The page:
IT is not all about price controls, but the intention here is to remove the artificial controls of the elites that wrongly exploit underlying weak market frameworks.
For clarity, having a price commission does not mean advocating price controls and might not even be part of the commission’s mandate.
The number one goal of the commission will be of the economy to reach true price signals, those that correspond to the correct forces of supply and demand, and allow the attainment of socially and economically responsible prices, in both the real and financial markets.
This implies removal of elites collusive power. Salaries, which is the basic source of income for many Zimbabweans, have remained flat or increased marginally but in real terms falling sharply due to a sharp rise in inflation, all a result of predatory pricing. Under such a circumstance, the guiding principle for the commission should be that incomes earned are enough to lead a respectable life at least. True development is progress that does not leave anyone behind. Most prices in the economy — be it real estate, financial and basic commodities — are unjustified. Businesses in the country are used to enjoying huge margins and profits, a system that needs to be addressed. Profits should be socially responsible ones, and not exorbitant. In this regard, the government through the price commission will have to evolve a consensus on this among all stakeholders so that responsible levels of profits are arrived at.
The quest for the US dollar has also seen businesses charging punitive prices when paying using the RTGS$, a situation that needs to be addressed. These prices are indeed not a result of the forces of demand and supply but a reflection of profiteering tendencies in the economy. If left unabated, they may result in the economy going back to dollarisation as there is evidence that the greenback is the most preferred medium of exchange and store of value in the country. It should be noted that neoliberal policy, which requires the government to mostly leave alone the markets and private sector to their affairs, to a greater extent leads to economic injustice for the large segments of the population, to the benefit of a few. Developing countries that blindly jump on the neoliberal bandwagon usually suffer from increased societal imbalances.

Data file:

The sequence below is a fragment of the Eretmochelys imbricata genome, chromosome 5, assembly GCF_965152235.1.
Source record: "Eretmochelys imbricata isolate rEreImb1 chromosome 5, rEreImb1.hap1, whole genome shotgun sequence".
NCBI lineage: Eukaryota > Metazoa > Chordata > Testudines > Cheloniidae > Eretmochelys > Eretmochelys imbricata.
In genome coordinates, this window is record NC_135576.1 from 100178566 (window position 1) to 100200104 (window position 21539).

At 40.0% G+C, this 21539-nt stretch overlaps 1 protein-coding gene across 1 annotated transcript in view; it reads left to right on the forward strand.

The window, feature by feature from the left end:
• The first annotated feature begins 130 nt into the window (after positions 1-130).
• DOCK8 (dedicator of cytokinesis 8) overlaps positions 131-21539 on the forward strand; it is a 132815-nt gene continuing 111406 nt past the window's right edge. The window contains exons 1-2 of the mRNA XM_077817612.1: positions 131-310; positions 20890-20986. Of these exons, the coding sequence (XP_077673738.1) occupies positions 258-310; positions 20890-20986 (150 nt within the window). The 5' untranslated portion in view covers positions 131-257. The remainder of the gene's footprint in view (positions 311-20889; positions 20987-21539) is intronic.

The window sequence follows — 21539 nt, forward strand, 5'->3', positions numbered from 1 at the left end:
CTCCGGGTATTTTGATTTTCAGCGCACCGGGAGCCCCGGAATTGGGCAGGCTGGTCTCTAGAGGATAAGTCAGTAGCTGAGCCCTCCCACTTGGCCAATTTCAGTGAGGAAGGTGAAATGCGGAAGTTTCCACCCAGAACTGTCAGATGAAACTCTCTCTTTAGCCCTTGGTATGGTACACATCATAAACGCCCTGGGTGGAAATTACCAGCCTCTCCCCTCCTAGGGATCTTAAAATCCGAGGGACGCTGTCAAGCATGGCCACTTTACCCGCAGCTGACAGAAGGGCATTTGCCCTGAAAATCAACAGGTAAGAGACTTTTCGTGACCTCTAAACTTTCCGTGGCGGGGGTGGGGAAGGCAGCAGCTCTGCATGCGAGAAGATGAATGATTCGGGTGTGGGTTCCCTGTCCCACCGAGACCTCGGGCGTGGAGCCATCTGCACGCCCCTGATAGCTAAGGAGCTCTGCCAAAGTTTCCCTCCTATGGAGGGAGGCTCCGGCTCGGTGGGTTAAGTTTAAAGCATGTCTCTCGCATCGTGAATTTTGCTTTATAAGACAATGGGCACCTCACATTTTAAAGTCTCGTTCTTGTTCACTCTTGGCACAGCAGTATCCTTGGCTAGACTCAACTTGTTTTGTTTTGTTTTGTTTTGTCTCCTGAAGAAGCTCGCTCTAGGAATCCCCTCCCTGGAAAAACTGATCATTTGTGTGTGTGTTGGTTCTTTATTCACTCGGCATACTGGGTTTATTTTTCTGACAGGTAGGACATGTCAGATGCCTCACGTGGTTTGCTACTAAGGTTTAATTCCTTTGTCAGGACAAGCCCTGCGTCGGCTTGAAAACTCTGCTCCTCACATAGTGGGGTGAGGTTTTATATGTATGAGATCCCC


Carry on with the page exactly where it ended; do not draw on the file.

The price commission should, therefore, have the right kind of technical expertise, along with having all the required government authority — legal and administrative — behind it, so that the commission could reach correct prices and profits in the country. This will, in turn, go a long way not only in controlling inflation which is slowly getting out of hand, but in reducing the income inequality gap, and in improving distributional consequences of economic growth. Moreover, lower and stable prices will lead to better macroeconomic stability and will, in turn, lead to a lower cost of doing business and greater competitiveness.
This commission should also work towards rationalising the duty on imported commodities, so as to both reduce the level of inflation pass-through for the economy, and to re-direct import demand towards commodities that play a greater role in alleviating poverty, and in enhancing the level of sustainable growth, with good distributional outcomes in the country. In the same vein, the price commission should rationalise the taxation structure of domestic consumption and production, in favour of those items and services which allow economic sectors to receive focus according to the importance they hold in strengthening the overall base of the economy, and its consequences for sustainable growth and welfare.
Neoliberal policies may result in serious inequalities which may be very difficult to redress. As such, government intervention may be required to enable all sectors of the economy to reach the true price signals. There is indeed need for price correction which in most cases is doubtful in the absence of government intervention through a price commission. A price commission is indeed an essential must. Will this be formulated in this “new dispensation”? Time will tell.
Tinashe Kaduwo is a researcher and an economist. — firstname.lastname@example.org